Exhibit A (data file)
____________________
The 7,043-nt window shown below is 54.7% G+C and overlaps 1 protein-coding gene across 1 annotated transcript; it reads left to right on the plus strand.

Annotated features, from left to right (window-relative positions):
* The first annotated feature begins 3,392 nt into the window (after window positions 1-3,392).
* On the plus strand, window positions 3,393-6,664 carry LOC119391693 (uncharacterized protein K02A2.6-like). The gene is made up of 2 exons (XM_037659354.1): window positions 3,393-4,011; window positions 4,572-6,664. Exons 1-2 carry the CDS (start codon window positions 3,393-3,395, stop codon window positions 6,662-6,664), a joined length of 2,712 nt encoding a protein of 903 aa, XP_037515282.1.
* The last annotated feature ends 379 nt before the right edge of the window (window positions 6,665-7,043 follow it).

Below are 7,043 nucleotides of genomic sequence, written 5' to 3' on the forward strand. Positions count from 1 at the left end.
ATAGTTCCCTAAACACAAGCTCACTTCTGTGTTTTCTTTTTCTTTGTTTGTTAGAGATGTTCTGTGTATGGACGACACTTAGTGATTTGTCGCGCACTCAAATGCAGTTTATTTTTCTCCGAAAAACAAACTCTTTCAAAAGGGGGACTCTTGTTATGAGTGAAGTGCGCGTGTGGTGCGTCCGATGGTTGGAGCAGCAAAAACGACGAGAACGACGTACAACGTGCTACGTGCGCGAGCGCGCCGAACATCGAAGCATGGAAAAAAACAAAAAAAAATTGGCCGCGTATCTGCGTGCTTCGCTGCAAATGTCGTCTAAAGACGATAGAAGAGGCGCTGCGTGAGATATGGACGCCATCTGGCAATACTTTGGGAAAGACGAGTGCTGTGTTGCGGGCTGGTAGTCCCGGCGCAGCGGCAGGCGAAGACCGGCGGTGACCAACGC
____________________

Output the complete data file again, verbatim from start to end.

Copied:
The 7,043-nt window shown below is 54.7% G+C and overlaps 1 protein-coding gene across 1 annotated transcript; it reads left to right on the plus strand.

Annotated features, from left to right (window-relative positions):
* The first annotated feature begins 3,392 nt into the window (after window positions 1-3,392).
* On the plus strand, window positions 3,393-6,664 carry LOC119391693 (uncharacterized protein K02A2.6-like). The gene is made up of 2 exons (XM_037659354.1): window positions 3,393-4,011; window positions 4,572-6,664. Exons 1-2 carry the CDS (start codon window positions 3,393-3,395, stop codon window positions 6,662-6,664), a joined length of 2,712 nt encoding a protein of 903 aa, XP_037515282.1.
* The last annotated feature ends 379 nt before the right edge of the window (window positions 6,665-7,043 follow it).

Below are 7,043 nucleotides of genomic sequence, written 5' to 3' on the forward strand. Positions count from 1 at the left end.
ATAGTTCCCTAAACACAAGCTCACTTCTGTGTTTTCTTTTTCTTTGTTTGTTAGAGATGTTCTGTGTATGGACGACACTTAGTGATTTGTCGCGCACTCAAATGCAGTTTATTTTTCTCCGAAAAACAAACTCTTTCAAAAGGGGGACTCTTGTTATGAGTGAAGTGCGCGTGTGGTGCGTCCGATGGTTGGAGCAGCAAAAACGACGAGAACGACGTACAACGTGCTACGTGCGCGAGCGCGCCGAACATCGAAGCATGGAAAAAAACAAAAAAAAATTGGCCGCGTATCTGCGTGCTTCGCTGCAAATGTCGTCTAAAGACGATAGAAGAGGCGCTGCGTGAGATATGGACGCCATCTGGCAATACTTTGGGAAAGACGAGTGCTGTGTTGCGGGCTGGTAGTCCCGGCGCAGCGGCAGGCGAAGACCGGCGGTGACCAACGC